Mike, not in a hide. Literally walking along with them at times. In this case, the cubs were playing in some thick scrub, so we stationed ourselves back from it to see if they’d come out. They eventually did, coming right in our direction. In such cases it’s often best to just stay still as a group and let the cats choose where they go next. The mom walked right through us (she could have gone left or right, but found a gap and casually strolled between two of my guests) while leaving her cubs to romp in the grass behind. They eventually followed, choosing the same path through the people and then following her out onto the dried mud. I knelt down and photographed from where we had been standing to get this shot.
The casual behavior of the cats in that area often raises questions from folks who haven’t visited. There have been accusations of baiting, but it’s something I’ve never witnessed, and frankly, it’s simply not necessary. You have a high concentration of pumas in a relatively confined area both within and outside the park boundary… and there’s plenty of food—primarily guanacos, but the occasional escaped ranch sheep as well—that keeps them in the area. Puma tourism started up around twenty years ago, and it took some time for the cats to become acclimated to people, but they eventually recognized them as not being any sort of threat. The abundance of food also means the pumas don’t recognize people as meals… I believe the last human fatality there at the hands of a cat was forty years ago.
The females in particular have been divvying up territory to their daughters in recent generations. We saw a lot of evidence of that, as we had, at one point, as many as four different females in a small area sharing kills. Three were related (a mother and her dispersed, grown daughters from two separate litters), and another was a long-time resident of the area that is almost sort of an “auntie” to the youngsters. At some point, I expect the population will reach some sort of breaking point. Word is that many of the younger guanacos have been killed off in recent years, and I suspect the ecosystem won’t be able to hold this expanding collection of females much longer without some sort of significant change. Either we’re going to see more females dispersing farther out (most of the nearby ranches are now puma-friendly so in theory there’s room to carve out new homes, but one of the closest properties is not and is estimating to shoot as many as 100 cats a year to protect their sheep)… or there just won’t be as many successful litters.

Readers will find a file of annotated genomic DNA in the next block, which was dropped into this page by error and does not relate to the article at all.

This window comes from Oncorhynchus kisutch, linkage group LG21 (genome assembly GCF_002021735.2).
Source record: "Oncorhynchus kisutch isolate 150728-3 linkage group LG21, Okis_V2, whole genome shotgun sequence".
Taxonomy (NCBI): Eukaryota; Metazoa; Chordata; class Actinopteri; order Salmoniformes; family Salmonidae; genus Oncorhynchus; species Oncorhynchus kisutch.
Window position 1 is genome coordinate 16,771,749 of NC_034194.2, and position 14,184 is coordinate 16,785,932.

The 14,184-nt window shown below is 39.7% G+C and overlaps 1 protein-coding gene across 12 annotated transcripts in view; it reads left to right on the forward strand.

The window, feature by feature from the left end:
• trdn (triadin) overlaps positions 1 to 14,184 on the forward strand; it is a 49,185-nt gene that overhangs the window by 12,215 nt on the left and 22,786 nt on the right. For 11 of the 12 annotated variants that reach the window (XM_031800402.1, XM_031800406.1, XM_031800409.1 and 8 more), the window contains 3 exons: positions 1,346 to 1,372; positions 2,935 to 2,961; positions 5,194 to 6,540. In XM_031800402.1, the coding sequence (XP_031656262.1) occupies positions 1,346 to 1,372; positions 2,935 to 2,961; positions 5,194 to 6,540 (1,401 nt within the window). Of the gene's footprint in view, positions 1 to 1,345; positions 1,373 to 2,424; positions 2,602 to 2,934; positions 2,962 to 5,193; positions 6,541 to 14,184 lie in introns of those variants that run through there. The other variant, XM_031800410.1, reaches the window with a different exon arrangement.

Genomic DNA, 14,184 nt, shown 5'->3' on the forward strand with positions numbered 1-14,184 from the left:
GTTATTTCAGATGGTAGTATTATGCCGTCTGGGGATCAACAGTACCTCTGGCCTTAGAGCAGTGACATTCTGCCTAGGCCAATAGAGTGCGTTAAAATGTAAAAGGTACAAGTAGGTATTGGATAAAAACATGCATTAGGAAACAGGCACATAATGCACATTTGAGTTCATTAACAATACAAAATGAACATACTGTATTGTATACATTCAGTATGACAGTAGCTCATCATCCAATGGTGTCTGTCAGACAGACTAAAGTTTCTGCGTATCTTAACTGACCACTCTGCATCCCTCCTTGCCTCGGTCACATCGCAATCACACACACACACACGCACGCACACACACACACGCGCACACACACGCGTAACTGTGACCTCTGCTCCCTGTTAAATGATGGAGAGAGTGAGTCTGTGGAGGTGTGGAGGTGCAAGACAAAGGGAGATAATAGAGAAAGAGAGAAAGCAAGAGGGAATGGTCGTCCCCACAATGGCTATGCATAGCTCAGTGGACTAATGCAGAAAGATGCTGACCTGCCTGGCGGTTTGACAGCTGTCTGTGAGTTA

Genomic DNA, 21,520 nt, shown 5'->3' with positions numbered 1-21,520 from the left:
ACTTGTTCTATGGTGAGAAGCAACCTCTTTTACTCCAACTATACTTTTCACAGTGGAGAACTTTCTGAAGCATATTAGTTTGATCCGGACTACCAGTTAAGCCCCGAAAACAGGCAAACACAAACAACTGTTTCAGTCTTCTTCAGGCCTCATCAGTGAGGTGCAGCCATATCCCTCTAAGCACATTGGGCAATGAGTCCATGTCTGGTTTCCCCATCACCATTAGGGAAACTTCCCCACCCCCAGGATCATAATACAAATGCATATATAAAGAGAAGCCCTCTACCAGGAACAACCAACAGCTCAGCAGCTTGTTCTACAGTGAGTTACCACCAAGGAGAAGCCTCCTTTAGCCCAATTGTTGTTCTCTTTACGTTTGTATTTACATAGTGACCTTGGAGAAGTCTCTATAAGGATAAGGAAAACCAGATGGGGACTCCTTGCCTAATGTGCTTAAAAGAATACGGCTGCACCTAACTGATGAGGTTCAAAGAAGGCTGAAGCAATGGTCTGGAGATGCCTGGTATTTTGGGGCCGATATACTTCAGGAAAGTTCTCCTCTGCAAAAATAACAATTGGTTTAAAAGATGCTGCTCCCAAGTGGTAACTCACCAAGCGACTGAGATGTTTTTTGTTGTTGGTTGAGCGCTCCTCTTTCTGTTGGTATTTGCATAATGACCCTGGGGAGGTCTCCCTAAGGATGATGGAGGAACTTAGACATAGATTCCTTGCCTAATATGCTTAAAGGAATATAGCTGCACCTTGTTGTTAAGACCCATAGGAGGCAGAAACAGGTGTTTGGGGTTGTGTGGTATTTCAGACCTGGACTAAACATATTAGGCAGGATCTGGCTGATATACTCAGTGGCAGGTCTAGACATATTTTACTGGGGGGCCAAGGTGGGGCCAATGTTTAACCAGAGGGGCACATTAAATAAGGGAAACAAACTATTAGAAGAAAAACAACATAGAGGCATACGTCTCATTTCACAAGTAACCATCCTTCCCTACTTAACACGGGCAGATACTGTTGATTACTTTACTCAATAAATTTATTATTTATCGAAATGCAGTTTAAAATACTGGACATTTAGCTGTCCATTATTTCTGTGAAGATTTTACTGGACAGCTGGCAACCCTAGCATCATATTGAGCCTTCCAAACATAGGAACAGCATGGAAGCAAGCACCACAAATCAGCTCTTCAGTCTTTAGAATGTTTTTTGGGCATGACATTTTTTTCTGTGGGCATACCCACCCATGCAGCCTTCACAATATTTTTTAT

As for males, there are probably only one or two truly dominant ones in the area, and they’re typically much shyer around people than the females… most likely because their territorial coverage takes them into areas that don’t have nearly as much tourist traffic, so they’re not as acclimated to the attention. We only saw one grown male on this trip, just rounding into form at about 4.5 years old, but already a hefty lad. He grew up in the area around the ranch, so was more used to people, but as he reaches peak maturity it will be interesting to see if he can take on the big boss (a dark gray male I’ve seen in the past, who came in from outside the territory and doesn’t hang around people for long) and remain in the area.
It’s pretty fascinating to see how things evolve with the cats down there. There’s now a couple decades of informal observation by local guides and the many film crews that have worked the area, and I have been able to see several generations of cubs from the same mothers since I first started visiting for cats. I liken it in some ways to the wolf tracking and studies going on in Yellowstone, in terms of being able to trace lineages and family histories over an extended period… just without all the ugly radio collars.